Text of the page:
Charlemagne's Holy Roman Empire encompassed the countries of central Europe, from what we know as Poland to Austria and from France to the Russian border. In contrast, the larger Roman Empire extended from Scotland to all sides of the Mediterranean Sea.
One massive difference is the length of time that these two empires lasted for. What was key in the Charlemagne empire was the way in which the personality of Charlemagne held it all together. When he died, so did his empire. In the Roman Empire, by contrast, although of course emperors were incredibly important, at the same time, when one emperor died the empire itself continued.
Under Charlemagne, there was no real centralized state, simply a collection of counts held in sway by fear, obligation, or mutually beneficial arrangements. There was little uniformity in law, no imperial policy, and ultimately Charlemagne ruled by force of arms and personality. One similiarity might be the de facto existence of a state religion- Charlemagne compelled all conquered people to embrace Christianity.
One difference was the "international" versus local trade. During the Roman Republic and Empire, trade spread all around the Mediterranean, into the Middle East, Africa, and Europe. By Charlemagne's time, that had all but disappeared. As Western Europe went feudal, the only trade that existed, if it existed at all, was between geographically local areas.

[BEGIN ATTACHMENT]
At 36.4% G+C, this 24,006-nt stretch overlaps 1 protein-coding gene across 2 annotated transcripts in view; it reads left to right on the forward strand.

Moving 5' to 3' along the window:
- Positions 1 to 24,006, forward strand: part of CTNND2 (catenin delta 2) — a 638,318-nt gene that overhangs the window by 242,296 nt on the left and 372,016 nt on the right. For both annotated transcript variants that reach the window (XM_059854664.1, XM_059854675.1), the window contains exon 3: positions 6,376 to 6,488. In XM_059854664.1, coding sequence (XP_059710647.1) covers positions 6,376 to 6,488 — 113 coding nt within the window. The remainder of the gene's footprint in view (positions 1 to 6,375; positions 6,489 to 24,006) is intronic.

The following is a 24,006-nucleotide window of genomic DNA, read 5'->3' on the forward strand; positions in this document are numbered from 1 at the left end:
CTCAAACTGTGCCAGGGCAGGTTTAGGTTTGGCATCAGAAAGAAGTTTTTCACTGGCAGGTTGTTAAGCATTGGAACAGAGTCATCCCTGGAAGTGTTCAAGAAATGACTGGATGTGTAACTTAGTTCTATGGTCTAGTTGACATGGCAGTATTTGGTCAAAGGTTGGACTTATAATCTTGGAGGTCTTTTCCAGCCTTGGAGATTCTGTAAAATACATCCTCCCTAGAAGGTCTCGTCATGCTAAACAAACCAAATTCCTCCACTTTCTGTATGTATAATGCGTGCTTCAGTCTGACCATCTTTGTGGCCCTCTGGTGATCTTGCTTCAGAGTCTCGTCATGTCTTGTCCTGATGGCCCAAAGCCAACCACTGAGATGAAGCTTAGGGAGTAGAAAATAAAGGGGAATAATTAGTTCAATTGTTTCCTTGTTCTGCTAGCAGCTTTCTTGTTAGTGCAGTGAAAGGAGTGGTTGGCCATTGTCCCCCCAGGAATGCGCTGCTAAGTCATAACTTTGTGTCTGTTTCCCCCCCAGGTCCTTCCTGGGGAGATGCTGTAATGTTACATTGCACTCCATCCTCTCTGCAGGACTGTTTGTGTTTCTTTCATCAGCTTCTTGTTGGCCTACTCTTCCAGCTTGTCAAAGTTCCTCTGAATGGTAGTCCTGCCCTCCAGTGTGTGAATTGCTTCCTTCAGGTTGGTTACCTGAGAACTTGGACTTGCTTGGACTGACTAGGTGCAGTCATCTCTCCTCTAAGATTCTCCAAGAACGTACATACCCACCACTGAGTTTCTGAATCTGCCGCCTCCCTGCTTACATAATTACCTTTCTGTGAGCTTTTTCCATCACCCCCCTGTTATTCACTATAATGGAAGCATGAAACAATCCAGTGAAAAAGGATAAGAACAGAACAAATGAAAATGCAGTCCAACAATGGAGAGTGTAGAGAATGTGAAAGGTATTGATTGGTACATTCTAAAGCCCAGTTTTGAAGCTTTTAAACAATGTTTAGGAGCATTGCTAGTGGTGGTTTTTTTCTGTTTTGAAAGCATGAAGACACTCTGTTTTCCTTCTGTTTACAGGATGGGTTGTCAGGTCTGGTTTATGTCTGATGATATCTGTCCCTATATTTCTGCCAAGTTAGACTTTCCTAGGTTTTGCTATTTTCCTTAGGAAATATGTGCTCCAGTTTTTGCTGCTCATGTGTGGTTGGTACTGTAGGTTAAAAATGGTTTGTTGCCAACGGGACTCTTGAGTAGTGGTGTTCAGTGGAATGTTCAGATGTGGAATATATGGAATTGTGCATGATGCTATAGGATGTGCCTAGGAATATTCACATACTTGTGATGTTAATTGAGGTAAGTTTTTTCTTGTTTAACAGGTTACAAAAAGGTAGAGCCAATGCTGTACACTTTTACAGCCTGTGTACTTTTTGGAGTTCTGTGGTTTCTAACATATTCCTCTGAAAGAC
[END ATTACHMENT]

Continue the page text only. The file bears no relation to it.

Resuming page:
The main difference between the Roman Empire and Charlemagne's Holy Roman Empire was that the Roman Empire was based in Rome, then Constantinople and Charlemagne’s empire was based in Central Europe, including what we now call Germany.
It was feudal. The Carolingians were not one united empire with a bureaucratic system and a standing army. Instead, they were a feudal empire with lords who had real power.
It had more of a Germanic form of law. It allowed things like wergeld as compensation for wrongfully killing someone.
It was more dependent on the Catholic Church for its legitimacy. Of course, the Roman Empire was Christian by the end, but that wasn't really what bound it together or gave it its identity.